Our next board member to featured is a Vietnamese-American who is no stranger to community involvement. Terry Vo, API Mid TN Vice President, is a vibrant leader in the Middle Tennessee area. We were so excited to talk to her about discovering her heritage, what it means to be API in Mid TN, and why uplifting API voices matter.
Why is it important to build the API community in Middle TN?
As the African proverb says, "If you want to go fast, go alone; if you want to go far, go together." Other API individuals and I saw a gap in representation and space for API individuals and decided that in order to bring light to the issue, we needed to build an organization that created a welcome and safe space for the API community to meet, gather, and bond.
What are ways that you try to uplift API voices?
I try to uplift API voices by supporting their businesses, attending their events, and connecting them to organizations that could use their skill set. There are so many talented API artists, individuals, and businesses in Middle TN and I really want to support and share their gifts to our community. I have really enjoyed being one of the Main Stage emcees for the Nashville Cherry Blossom Festival for the past few years and sharing the deep and rich relationship between Tennessee and Japan.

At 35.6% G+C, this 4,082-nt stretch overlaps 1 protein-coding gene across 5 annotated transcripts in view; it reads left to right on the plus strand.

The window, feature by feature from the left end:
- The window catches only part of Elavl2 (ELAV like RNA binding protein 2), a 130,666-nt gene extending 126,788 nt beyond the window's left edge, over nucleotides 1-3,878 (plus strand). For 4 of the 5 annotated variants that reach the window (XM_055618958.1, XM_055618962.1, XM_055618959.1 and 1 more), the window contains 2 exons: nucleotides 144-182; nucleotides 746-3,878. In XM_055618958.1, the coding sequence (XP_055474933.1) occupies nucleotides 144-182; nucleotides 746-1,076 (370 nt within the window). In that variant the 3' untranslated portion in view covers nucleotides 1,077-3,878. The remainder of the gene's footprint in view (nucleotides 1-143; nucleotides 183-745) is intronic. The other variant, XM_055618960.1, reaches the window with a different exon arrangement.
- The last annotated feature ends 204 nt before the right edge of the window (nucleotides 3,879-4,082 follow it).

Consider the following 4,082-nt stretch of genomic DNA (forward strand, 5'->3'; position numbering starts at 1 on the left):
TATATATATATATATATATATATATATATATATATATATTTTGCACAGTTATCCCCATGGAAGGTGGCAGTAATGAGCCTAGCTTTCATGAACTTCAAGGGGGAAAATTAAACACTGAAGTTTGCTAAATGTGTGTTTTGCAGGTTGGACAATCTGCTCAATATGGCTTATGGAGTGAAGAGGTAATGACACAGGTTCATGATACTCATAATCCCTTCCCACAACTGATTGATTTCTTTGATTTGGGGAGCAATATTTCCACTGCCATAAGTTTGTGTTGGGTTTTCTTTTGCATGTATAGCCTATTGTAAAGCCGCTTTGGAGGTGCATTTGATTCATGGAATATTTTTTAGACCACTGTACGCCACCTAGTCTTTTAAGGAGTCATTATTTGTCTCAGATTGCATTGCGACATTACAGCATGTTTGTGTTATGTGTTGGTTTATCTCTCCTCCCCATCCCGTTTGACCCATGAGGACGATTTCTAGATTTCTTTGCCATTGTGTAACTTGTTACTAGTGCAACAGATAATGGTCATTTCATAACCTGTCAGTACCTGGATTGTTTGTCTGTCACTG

What has your journey been like discovering your heritage?
It's an ongoing process. I will never forget going to Vietnam for the first time with my parents when I was in junior high. I had never met my grandparents or extended relatives who were living in Vietnam until that moment. I loved eating all the street food like banh mi and exploring the cities where my parents lived. They had a full life before me and had to go through so many hardships I could never even imagine. I realized that I do not know enough about my heritage and am taking time now to discover that by having deeper conversations with my parents, reading books by Vietnamese authors, and researching more about Vietnamese history. I am so grateful to my Mom because she prepared Vietnamese food for us growing up and it has really made me feel more connected with my heritage. She showed us love through the endless dishes that she made. I am thankful to my parents for speaking Vietnamese to my siblings and I because the Vietnamese language should never be forgotten. Having the ability to speak other languages is a gift. I have realized that my parents had moments in their lives where everything was uprooted and they had to make unfathomable choices. They sacrificed so much for my siblings and I. Discovering my heritage, you realize that there is pain, misunderstanding, love, devotion, and an astounding amount of grit.
Who is one person in API history that you look up to?
Michelle Kwan is a retired American figure skater who is one of the most decorated athletes in the sport. Then, she became a senior adviser at the U.S. State Department and her autobiography, Michelle Kwan: Heart of a Champion, was published in 1997.
We are so inspired by Terry’s vision and drive to bring API voices to the forefront. She has a great connection and knowledge of our community, and we are so fortunate to have her as our Board Vice President.